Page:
VATICAN CITY (CNS) — Pope Francis told young inmates that, just as Jesus came to help and serve others, he, too, was at their service as a priest and bishop.
During the evening Mass at Rome’s Casal del Marmo prison for minors, Pope Francis washed the feet of 12 young people of different nationalities and faiths, including at least two Muslims and two women, who are housed at the juvenile detention facility.
The ceremony of washing another’s feet “is important,” the pope said, because it shows that “the person who is most high among us must be at the service of the others.”
It also means that “we have to help one another, each one,” he said during the Holy Thursday Mass of the Lord’s Supper March 28.
The pope broke with a papal Holy Week tradition of celebrating the evening Mass at a Rome basilica.
While the prison Mass marked a first for the modern papacy, the practice was nothing new to Pope Francis who, as archbishop of Buenos Aires, used to celebrate the Mass of the Lord’s Supper — which reflects on the call to imitate Christ by serving one another and commemorates Jesus’ institution of the Eucharist — in prisons, hospitals or shelters for the poor and marginalized.
Held in the prison’s small chapel, the Mass was the second of two Holy Thursday liturgies over which the pope presided. The first was a morning chrism Mass in St. Peter’s Basilica.
The nearly 50 detainees, including about a dozen women, attended the Mass. Detainees did the readings and led the prayers of the faithful.
A group of young people who volunteer at the prison as well as a local charismatic group provided the music, playing acoustic guitar and leading the singing.
In his brief homily, which he delivered off-the-cuff, Pope Francis explained what the ritual he was about to perform meant and what Jesus was teaching his disciples when he washed their feet at the Last Supper.
“To wash your feet, this is a symbol, a sign that I am at your service,” the pope said. “But it also means that we have to help each other.”
He told the young detainees that it was normal to get mad at others, “but let it be, let it be.” If that person “asks you a favor, do it. Let’s help each other,” he told them.
He added that he would wash their feet with love.
“I do it with my heart because it is my duty as priest and as bishop; I have to be at your service,” he said.
“It’s a duty that comes from my heart because I love doing this, because this is what the Lord taught me,” he added.
“This sign is a caress from Jesus,” he said, “because Jesus came exactly for this, to serve and to help us.”
He said that, while he was washing the feet of the 12 young men and women, all at the Mass should ask themselves, “Am I really willing to help others?”
He urged all the detainees to follow the Lord’s example and help others because that way “we will also do good” in the world.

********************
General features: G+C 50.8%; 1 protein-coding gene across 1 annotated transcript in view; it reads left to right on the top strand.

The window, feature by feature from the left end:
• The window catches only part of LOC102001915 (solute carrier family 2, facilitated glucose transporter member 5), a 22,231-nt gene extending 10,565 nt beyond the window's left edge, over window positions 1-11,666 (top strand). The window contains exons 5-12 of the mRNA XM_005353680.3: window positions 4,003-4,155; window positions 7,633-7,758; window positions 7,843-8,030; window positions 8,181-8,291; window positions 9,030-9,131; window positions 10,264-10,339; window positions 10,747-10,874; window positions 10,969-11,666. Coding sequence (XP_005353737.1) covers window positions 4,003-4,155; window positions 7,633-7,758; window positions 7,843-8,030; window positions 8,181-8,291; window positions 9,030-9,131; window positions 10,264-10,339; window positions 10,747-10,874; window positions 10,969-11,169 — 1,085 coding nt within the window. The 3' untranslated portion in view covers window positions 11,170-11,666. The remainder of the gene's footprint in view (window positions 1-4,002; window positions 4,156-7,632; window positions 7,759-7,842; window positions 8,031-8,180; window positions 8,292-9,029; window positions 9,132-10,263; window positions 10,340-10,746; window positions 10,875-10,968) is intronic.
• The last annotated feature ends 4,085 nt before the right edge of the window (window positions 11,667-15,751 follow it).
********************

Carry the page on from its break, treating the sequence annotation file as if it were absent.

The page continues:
Vatican Radio reported that the pope knelt on both knees before the youths, washed, dried and then kissed their feet.
The pope later exchanged the sign of peace — a hug and kiss — with the young people whose feet he washed. He also distributed Communion, which he had not been doing at more public Masses.
While media outlets were not allowed inside the facility, Vatican Radio offered a live audio feed and the Vatican spokesman, Jesuit Father Federico Lombardi, briefed reporters afterward. He said the ritual was “extremely moving” because kneeling on both knees was very demanding for a 76-year-old pope.
At the end of the Mass, Pope Francis greeted the residents and 150 members of the prison staff and other guests in the gym.
The pope thanked everyone for their warm welcome and said he was happy to be with them.
In strong words of encouragement, he told the young people “Press on! Don’t let yourselves be robbed of hope. Understood?”
The pope greeted the residents with hugs and gave each of the young detainees a large chocolate egg and a traditional Italian Easter cake shaped like a dove.
The detainees, who range in age from 14 to 21, then gave the pope a wooden crucifix and kneeler they made in the detention center’s woodshop.
Among those concelebrating with the pope were Cardinal Agostino Vallini, papal vicar for Rome; Archbishop Giovanni Becciu, the No. 3 official at the Vatican Secretariat of State; Capuchin Father Gaetano Greco, prison chaplain; two deacons and two seminarians.
Only eight of the detainees are Italian, the rest are immigrants, many of whom are Muslim while some others are non-believers, Father Greco said. Many come from North Africa or Slavic nations.
Explaining to them who the pope was and why his visit was important “wasn’t easy,” Father Greco told the Vatican newspaper March 27.
“I felt dejected for a bit when I saw faces lacking emotion or others curious as to why I was so enthusiastic,” he said.
But the silence was soon broken, the priest said, when a boy from Naples clutched his own head and shouted, “Oh, Mother of God, the pope here!?”
Once the others saw the boy’s astonishment and happiness, they started to understand “that this was something truly out of the ordinary, and they began to ask questions. Little by little I saw them getting more enthused, and from that moment on it hasn’t died down,” Father Greco said.
The priest, who has been chaplain at the facility for more than 30 years, said he was sure the pope’s visit would make a positive impact on the detainees, as did the visits from Blessed John Paul II in 1980 and Pope Benedict XVI in 2007.
— By Carol Glatz Catholic News Service